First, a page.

uniform priors, in which no correlation existed between
the two samples. For the ESRP data, our MCMC proced
ure obtained an estimate of ? of 0.93, consistent with the
high overall positive correlation observed in the data. In
contrast, the estimates of ? on the 10000 simulated data
sets were close to 0, indicating no correlation between the
two samples (Figure 3C). These results suggest that the
multivariate uniform prior model is flexible enough for
both situations, and that the MCMC procedure is
capable of obtaining an estimate of the parameter ? that
reflects the degree of correlation in the data.
To assess if the pattern observed in the MDAMB231
cell line holds true when we compare more distantly
related samples of different tissue origins, we analyzed
the Illumina Human Body Map 2.0 data on 16 human
tissues (see ‘Materials and Methods’ section). We per
formed pairwise comparisons of alternative splicing
profiles of all possible tissue pairs. Between any two
tissues, we observed a high overall correlation in the
estimated exon inclusion levels of alternatively spliced
cassette exons, with the Pearson correlation coefficient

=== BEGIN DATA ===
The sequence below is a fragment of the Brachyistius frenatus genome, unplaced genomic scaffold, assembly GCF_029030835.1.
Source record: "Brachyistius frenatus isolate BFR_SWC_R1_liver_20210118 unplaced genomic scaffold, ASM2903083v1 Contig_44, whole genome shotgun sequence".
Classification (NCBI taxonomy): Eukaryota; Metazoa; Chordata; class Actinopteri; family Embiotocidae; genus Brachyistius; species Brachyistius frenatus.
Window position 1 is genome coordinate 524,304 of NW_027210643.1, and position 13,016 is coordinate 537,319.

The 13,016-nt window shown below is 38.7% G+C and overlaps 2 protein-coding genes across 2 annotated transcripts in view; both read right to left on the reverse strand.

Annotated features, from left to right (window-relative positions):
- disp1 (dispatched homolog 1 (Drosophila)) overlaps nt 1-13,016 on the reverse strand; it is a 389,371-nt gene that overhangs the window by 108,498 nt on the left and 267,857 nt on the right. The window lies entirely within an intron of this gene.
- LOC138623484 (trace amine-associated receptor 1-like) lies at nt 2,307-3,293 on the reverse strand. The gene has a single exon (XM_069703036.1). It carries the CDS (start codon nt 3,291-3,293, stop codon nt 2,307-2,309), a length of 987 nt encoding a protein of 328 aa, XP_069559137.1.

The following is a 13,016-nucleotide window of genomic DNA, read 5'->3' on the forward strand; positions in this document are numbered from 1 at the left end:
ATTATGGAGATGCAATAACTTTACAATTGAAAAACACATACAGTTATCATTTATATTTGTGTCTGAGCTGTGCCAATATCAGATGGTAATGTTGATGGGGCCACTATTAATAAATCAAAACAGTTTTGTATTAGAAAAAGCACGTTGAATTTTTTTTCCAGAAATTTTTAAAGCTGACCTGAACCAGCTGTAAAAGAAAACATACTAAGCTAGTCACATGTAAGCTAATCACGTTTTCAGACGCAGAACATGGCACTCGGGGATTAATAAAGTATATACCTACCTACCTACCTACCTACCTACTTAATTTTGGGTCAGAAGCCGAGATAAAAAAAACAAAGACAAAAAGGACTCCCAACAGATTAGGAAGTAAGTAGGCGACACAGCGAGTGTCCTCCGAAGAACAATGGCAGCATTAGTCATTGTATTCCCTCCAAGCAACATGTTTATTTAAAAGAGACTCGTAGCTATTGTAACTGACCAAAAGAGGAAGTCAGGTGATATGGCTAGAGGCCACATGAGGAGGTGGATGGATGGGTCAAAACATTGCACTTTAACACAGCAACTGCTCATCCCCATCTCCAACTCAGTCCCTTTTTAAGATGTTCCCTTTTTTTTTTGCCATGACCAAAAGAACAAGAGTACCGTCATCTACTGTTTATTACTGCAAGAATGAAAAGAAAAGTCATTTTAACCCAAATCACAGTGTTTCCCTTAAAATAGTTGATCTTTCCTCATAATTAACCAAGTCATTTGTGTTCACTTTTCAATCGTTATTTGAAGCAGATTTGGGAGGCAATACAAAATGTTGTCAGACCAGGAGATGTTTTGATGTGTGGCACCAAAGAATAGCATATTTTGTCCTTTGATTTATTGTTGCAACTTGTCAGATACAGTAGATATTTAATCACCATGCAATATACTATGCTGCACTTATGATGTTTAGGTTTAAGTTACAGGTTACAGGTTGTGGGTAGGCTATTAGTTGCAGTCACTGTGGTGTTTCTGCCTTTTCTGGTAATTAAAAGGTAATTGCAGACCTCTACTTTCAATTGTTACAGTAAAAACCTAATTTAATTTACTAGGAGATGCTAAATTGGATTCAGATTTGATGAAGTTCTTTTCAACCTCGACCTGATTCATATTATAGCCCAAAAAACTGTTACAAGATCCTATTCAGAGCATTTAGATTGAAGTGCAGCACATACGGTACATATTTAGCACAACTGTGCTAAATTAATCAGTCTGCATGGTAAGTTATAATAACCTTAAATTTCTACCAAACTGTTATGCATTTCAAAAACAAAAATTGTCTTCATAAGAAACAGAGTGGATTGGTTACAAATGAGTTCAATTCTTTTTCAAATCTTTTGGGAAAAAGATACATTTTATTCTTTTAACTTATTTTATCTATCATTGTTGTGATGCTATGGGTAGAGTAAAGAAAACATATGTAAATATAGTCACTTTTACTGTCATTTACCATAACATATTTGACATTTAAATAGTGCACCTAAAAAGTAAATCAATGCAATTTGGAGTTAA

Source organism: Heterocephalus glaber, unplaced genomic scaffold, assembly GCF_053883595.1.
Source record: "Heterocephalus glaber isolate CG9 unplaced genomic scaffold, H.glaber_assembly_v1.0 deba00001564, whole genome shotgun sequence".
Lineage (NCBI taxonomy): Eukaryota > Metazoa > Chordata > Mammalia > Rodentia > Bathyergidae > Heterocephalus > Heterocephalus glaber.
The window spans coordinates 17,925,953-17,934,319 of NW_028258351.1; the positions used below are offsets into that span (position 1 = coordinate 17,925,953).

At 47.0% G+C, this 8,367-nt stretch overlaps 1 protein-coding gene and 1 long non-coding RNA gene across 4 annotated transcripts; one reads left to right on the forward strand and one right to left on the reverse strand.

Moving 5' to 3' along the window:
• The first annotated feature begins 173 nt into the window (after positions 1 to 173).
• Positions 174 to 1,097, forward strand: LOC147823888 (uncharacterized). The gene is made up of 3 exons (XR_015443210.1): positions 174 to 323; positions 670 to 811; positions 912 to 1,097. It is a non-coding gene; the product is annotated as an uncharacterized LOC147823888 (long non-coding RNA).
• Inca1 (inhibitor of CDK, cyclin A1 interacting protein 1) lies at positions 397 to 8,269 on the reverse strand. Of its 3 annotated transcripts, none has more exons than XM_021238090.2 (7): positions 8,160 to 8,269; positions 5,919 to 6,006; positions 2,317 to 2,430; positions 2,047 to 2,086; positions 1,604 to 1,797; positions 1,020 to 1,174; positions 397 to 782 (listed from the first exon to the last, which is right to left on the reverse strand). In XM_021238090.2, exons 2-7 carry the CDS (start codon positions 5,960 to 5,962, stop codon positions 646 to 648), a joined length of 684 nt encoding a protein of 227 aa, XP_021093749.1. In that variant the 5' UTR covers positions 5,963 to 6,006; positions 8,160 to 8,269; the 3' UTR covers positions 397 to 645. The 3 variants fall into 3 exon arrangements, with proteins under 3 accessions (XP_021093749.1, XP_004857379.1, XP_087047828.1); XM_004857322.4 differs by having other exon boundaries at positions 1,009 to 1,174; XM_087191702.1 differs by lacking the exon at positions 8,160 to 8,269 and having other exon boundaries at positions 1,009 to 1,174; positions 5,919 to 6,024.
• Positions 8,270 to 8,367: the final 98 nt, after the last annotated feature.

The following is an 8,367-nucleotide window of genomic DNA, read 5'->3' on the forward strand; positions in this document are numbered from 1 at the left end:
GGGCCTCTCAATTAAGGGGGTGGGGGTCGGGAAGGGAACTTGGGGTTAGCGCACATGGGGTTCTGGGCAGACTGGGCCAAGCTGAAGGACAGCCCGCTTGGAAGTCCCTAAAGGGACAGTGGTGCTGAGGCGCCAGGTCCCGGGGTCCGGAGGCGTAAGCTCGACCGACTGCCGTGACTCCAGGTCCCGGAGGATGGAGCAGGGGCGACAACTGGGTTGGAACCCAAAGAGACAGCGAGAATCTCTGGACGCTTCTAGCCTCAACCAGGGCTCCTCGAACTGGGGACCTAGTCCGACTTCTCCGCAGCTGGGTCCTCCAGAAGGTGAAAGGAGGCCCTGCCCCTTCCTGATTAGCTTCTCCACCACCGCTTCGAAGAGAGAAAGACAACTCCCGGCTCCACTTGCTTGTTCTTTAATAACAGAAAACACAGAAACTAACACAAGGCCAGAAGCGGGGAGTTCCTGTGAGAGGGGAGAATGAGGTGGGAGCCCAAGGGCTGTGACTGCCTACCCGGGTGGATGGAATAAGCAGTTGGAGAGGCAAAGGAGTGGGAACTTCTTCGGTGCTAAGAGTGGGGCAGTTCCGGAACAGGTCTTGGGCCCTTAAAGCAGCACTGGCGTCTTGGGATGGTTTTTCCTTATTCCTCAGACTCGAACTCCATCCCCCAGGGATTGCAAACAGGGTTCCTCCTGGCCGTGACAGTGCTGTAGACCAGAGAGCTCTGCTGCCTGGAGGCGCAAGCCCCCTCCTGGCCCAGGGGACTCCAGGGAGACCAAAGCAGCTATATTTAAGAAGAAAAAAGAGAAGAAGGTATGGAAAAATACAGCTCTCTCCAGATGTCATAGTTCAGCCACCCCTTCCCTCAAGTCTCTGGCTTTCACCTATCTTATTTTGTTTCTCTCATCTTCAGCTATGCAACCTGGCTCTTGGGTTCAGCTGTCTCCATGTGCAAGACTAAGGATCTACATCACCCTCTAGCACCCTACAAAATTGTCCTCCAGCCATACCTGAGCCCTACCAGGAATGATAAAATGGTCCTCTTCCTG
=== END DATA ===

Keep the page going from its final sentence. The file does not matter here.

ranging from 0.89 to 0.97 (Supplementary Figure S1).
These data further justify the use of the multivariate
uniform prior, even for the comparison between more
divergent samples representing different tissue types.
Simulation study of MATS
We evaluated the performance of MATS with a simula
tion study.Specifically, we
RNASeq data set with a mixture of data points repre
senting nondifferentially spliced exons and differentially
spliced exons. The threshold of the exon inclusion level
difference between two samples was set as 10% in our
simulation study (i.e. j 1? 2j > 0:1). We generated
data for nondifferentially spliced exons by sampling the
exon inclusion level of an exon in sample 1 from a uniform
(0, 1) distribution, and randomly added or subtracted a
small variation drawn from a uniform (0, 0.1) distribution
to obtain the exon inclusion level in sample 2. We
generated datafordifferentially
sampling the exon inclusion level of an exon in sample 1
from a uniform (0, 1) distribution, and randomly added or
subtracted a large variation drawn from a uniform (0.1, 1)
distribution to obtain the exon inclusion level in sample 2.
For all simulated exons, if the variation added to or sub